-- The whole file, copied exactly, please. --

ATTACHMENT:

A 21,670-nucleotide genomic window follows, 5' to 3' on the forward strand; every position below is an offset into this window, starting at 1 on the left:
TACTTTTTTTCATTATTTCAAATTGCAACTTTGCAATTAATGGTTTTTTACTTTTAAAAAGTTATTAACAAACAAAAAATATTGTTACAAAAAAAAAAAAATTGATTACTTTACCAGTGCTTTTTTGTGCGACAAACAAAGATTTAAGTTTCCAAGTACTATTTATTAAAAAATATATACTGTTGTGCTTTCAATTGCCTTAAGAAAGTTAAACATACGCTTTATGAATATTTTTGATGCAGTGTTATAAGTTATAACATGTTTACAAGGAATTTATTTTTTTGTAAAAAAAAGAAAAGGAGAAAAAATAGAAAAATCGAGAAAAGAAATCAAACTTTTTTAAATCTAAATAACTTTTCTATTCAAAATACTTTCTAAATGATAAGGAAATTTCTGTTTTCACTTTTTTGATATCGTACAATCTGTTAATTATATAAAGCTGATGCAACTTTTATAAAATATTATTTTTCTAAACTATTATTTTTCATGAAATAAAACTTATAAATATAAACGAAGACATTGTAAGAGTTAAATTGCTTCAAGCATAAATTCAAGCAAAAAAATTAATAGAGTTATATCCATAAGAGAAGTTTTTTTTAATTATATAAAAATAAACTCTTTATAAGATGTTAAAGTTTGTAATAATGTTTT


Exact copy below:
A 21,670-nucleotide genomic window follows, 5' to 3' on the forward strand; every position below is an offset into this window, starting at 1 on the left:
TACTTTTTTTCATTATTTCAAATTGCAACTTTGCAATTAATGGTTTTTTACTTTTAAAAAGTTATTAACAAACAAAAAATATTGTTACAAAAAAAAAAAAATTGATTACTTTACCAGTGCTTTTTTGTGCGACAAACAAAGATTTAAGTTTCCAAGTACTATTTATTAAAAAATATATACTGTTGTGCTTTCAATTGCCTTAAGAAAGTTAAACATACGCTTTATGAATATTTTTGATGCAGTGTTATAAGTTATAACATGTTTACAAGGAATTTATTTTTTTGTAAAAAAAAGAAAAGGAGAAAAAATAGAAAAATCGAGAAAAGAAATCAAACTTTTTTAAATCTAAATAACTTTTCTATTCAAAATACTTTCTAAATGATAAGGAAATTTCTGTTTTCACTTTTTTGATATCGTACAATCTGTTAATTATATAAAGCTGATGCAACTTTTATAAAATATTATTTTTCTAAACTATTATTTTTCATGAAATAAAACTTATAAATATAAACGAAGACATTGTAAGAGTTAAATTGCTTCAAGCATAAATTCAAGCAAAAAAATTAATAGAGTTATATCCATAAGAGAAGTTTTTTTTAATTATATAAAAATAAACTCTTTATAAGATGTTAAAGTTTGTAATAATGTTTT